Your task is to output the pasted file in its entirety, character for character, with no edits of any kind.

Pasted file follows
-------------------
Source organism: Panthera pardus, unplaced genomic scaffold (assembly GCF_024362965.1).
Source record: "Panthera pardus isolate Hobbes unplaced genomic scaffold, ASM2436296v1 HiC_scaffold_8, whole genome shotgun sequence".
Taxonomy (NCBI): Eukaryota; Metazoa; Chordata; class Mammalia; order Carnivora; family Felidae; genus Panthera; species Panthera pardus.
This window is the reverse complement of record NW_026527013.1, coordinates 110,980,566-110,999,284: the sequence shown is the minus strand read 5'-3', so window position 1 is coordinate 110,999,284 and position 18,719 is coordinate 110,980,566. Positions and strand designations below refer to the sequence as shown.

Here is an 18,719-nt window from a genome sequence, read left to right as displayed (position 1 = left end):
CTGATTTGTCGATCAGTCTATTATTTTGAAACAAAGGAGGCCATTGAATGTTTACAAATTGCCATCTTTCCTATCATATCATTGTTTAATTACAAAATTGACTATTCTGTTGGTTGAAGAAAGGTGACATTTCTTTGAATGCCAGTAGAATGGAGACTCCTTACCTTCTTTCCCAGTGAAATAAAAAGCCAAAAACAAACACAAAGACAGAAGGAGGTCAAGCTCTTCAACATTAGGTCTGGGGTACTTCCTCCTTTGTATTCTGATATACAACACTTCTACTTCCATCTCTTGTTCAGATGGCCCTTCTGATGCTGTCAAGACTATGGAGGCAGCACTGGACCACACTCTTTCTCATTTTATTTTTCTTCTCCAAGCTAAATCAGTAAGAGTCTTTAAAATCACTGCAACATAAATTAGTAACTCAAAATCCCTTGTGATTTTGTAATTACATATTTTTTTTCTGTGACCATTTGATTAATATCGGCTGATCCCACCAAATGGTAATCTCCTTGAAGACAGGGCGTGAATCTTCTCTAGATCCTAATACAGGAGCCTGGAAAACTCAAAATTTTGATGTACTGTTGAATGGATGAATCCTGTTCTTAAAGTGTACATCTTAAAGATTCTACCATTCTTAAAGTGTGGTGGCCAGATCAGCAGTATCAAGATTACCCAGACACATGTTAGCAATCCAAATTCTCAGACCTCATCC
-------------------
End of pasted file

Source organism: Panthera pardus, unplaced genomic scaffold (assembly GCF_024362965.1).
Source record: "Panthera pardus isolate Hobbes unplaced genomic scaffold, ASM2436296v1 HiC_scaffold_8, whole genome shotgun sequence".
Taxonomy (NCBI): Eukaryota; Metazoa; Chordata; class Mammalia; order Carnivora; family Felidae; genus Panthera; species Panthera pardus.
This window is the reverse complement of record NW_026527013.1, coordinates 110,980,566-110,999,284: the sequence shown is the minus strand read 5'-3', so window position 1 is coordinate 110,999,284 and position 18,719 is coordinate 110,980,566. Positions and strand designations below refer to the sequence as shown.

Here is an 18,719-nt window from a genome sequence, read left to right as displayed (position 1 = left end):
CTGATTTGTCGATCAGTCTATTATTTTGAAACAAAGGAGGCCATTGAATGTTTACAAATTGCCATCTTTCCTATCATATCATTGTTTAATTACAAAATTGACTATTCTGTTGGTTGAAGAAAGGTGACATTTCTTTGAATGCCAGTAGAATGGAGACTCCTTACCTTCTTTCCCAGTGAAATAAAAAGCCAAAAACAAACACAAAGACAGAAGGAGGTCAAGCTCTTCAACATTAGGTCTGGGGTACTTCCTCCTTTGTATTCTGATATACAACACTTCTACTTCCATCTCTTGTTCAGATGGCCCTTCTGATGCTGTCAAGACTATGGAGGCAGCACTGGACCACACTCTTTCTCATTTTATTTTTCTTCTCCAAGCTAAATCAGTAAGAGTCTTTAAAATCACTGCAACATAAATTAGTAACTCAAAATCCCTTGTGATTTTGTAATTACATATTTTTTTTCTGTGACCATTTGATTAATATCGGCTGATCCCACCAAATGGTAATCTCCTTGAAGACAGGGCGTGAATCTTCTCTAGATCCTAATACAGGAGCCTGGAAAACTCAAAATTTTGATGTACTGTTGAATGGATGAATCCTGTTCTTAAAGTGTACATCTTAAAGATTCTACCATTCTTAAAGTGTGGTGGCCAGATCAGCAGTATCAAGATTACCCAGACACATGTTAGCAATCCAAATTCTCAGACCTCATCC